A. The rule of thumb for screenwriting fee is 2-5% of the total production budget. However, it largely depends upon the negotiations between the Producer and the writer. SWA is in the process of negotiating standard minimum wages with the Producer bodies.
See the Minimum Rate Cards proposed by SWA, here.

A. Usually, before you pitch your script/screenplay to the Producer, you are asked to sign a ‘release form’ or a ‘submission release’ which states that you shall not sue production company or be entitled to any compensation on the occasion of any similarities between the material submitted by you and any material which may be developed or is under development by the production house.
It is a standard industry practice for producers to make writers sign such release forms, wherein the writers waive their right to sue the producer or claim compensation in case of any similarity between their submission and any project that the producer may undertake. While this is done primarily to protect the legitimate interests of the producer, because it is quite possible that several writers may co-incidentally pitch the same story idea to the producer, or the production house may itself through its in-house team of writers be in the process of developing a similar idea, the legal wordings of such release forms are often quite harsh and skewed against the writers.
Please be assured however, that no release form/submission release can provide a producer a licence to commit copyright theft. If the writer can prove that his/her submission was actually stolen by the producer, then irrespective of the release, the writer can seek a legal remedy against the producer.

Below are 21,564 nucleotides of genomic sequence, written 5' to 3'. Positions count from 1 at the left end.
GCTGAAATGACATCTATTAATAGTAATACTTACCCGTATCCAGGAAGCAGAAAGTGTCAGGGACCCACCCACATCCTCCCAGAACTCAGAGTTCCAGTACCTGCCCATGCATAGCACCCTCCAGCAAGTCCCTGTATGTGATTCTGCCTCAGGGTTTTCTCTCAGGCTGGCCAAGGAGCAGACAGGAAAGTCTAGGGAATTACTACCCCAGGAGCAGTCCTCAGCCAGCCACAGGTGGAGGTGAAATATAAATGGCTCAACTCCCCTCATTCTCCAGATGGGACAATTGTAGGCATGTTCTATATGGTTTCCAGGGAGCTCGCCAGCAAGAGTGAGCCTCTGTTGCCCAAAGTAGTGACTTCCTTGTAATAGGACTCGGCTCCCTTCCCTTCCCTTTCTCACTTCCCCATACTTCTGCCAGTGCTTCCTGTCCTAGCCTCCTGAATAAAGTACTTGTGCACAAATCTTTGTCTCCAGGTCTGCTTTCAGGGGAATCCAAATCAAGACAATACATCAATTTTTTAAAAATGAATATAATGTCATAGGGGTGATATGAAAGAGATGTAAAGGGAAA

However, having said that, never sign away anything without first having understood it and weighing the implications of signing the document. What rights you are essentially signing away entirely depend on the wordings of your particular release and SWA would always advise you to have your release looked over and explained to you by a lawyer before you sign it.

A. No. SWA is a trade union, and its DSC provides support only to its members.

A. Try for a settlement, one last time, by formal email. You can also consider taking legal consultation from our Legal Officer. To file a complaint, submit the duly filled and signed DSC Complaint Form with the required documents. Learn more about filing a complaint with our DSC, here.

A. You should come to the DSC and they shall take your case forward. Taking any legal action without following the proper procedure would bar DSC to intervene at a later stage.  

A. Yes. The DSC can accept a case if there is enough evidence of Copyright infringement in the form of emails, text/Whats App messages etc. In absence of a contract, the DSC follows the Minimum Rate Card proposed by SWA.

A. Only if there is some kind of compensation generated towards the writer, as and when the case is resolved, 5 percent of it goes to SWA.

A. No. The Dispute Settlement Sub-Committee of SWA only takes up disputes related to films, TV and digital media.

A. No. This is not allowed as per DSC’s procedure prescribed in the DS Bye-Laws.

A. No. This is not allowed as per DSC’s protocol and the procedure prescribed in the DS Bye-Laws.

A.You can appeal against the verdict of the DSC, to Executive Committee of SWA.